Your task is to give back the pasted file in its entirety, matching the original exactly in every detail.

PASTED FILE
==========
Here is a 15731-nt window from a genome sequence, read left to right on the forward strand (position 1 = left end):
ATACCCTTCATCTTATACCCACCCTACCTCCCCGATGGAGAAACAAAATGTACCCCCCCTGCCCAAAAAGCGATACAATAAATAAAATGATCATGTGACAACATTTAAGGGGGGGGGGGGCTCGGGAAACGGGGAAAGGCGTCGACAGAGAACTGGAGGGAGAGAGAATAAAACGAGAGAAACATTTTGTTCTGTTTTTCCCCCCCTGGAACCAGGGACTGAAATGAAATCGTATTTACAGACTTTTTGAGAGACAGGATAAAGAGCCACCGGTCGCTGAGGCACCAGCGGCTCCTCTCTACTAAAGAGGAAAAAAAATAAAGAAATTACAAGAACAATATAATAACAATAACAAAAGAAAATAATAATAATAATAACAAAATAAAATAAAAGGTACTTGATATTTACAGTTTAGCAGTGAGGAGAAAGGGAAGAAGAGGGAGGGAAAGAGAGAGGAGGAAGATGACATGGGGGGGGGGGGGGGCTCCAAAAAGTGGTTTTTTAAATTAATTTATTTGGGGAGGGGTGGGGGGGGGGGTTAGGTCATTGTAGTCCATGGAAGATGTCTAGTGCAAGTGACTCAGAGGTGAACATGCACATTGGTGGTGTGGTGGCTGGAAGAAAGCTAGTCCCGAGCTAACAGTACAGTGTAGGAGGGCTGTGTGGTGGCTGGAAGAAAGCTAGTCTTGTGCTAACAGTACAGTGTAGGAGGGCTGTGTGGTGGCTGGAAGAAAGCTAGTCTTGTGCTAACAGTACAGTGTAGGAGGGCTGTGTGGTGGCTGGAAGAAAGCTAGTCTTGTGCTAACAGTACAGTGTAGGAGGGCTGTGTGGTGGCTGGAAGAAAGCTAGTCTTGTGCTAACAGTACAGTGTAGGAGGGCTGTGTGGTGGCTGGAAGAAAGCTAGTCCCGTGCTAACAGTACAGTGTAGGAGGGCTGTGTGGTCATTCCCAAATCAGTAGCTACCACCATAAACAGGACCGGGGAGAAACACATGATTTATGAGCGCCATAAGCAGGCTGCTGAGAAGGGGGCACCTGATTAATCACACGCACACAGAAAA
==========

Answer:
Here is a 15731-nt window from a genome sequence, read left to right on the forward strand (position 1 = left end):
ATACCCTTCATCTTATACCCACCCTACCTCCCCGATGGAGAAACAAAATGTACCCCCCCTGCCCAAAAAGCGATACAATAAATAAAATGATCATGTGACAACATTTAAGGGGGGGGGGGGCTCGGGAAACGGGGAAAGGCGTCGACAGAGAACTGGAGGGAGAGAGAATAAAACGAGAGAAACATTTTGTTCTGTTTTTCCCCCCCTGGAACCAGGGACTGAAATGAAATCGTATTTACAGACTTTTTGAGAGACAGGATAAAGAGCCACCGGTCGCTGAGGCACCAGCGGCTCCTCTCTACTAAAGAGGAAAAAAAATAAAGAAATTACAAGAACAATATAATAACAATAACAAAAGAAAATAATAATAATAATAACAAAATAAAATAAAAGGTACTTGATATTTACAGTTTAGCAGTGAGGAGAAAGGGAAGAAGAGGGAGGGAAAGAGAGAGGAGGAAGATGACATGGGGGGGGGGGGGGGCTCCAAAAAGTGGTTTTTTAAATTAATTTATTTGGGGAGGGGTGGGGGGGGGGGTTAGGTCATTGTAGTCCATGGAAGATGTCTAGTGCAAGTGACTCAGAGGTGAACATGCACATTGGTGGTGTGGTGGCTGGAAGAAAGCTAGTCCCGAGCTAACAGTACAGTGTAGGAGGGCTGTGTGGTGGCTGGAAGAAAGCTAGTCTTGTGCTAACAGTACAGTGTAGGAGGGCTGTGTGGTGGCTGGAAGAAAGCTAGTCTTGTGCTAACAGTACAGTGTAGGAGGGCTGTGTGGTGGCTGGAAGAAAGCTAGTCTTGTGCTAACAGTACAGTGTAGGAGGGCTGTGTGGTGGCTGGAAGAAAGCTAGTCTTGTGCTAACAGTACAGTGTAGGAGGGCTGTGTGGTGGCTGGAAGAAAGCTAGTCCCGTGCTAACAGTACAGTGTAGGAGGGCTGTGTGGTCATTCCCAAATCAGTAGCTACCACCATAAACAGGACCGGGGAGAAACACATGATTTATGAGCGCCATAAGCAGGCTGCTGAGAAGGGGGCACCTGATTAATCACACGCACACAGAAAA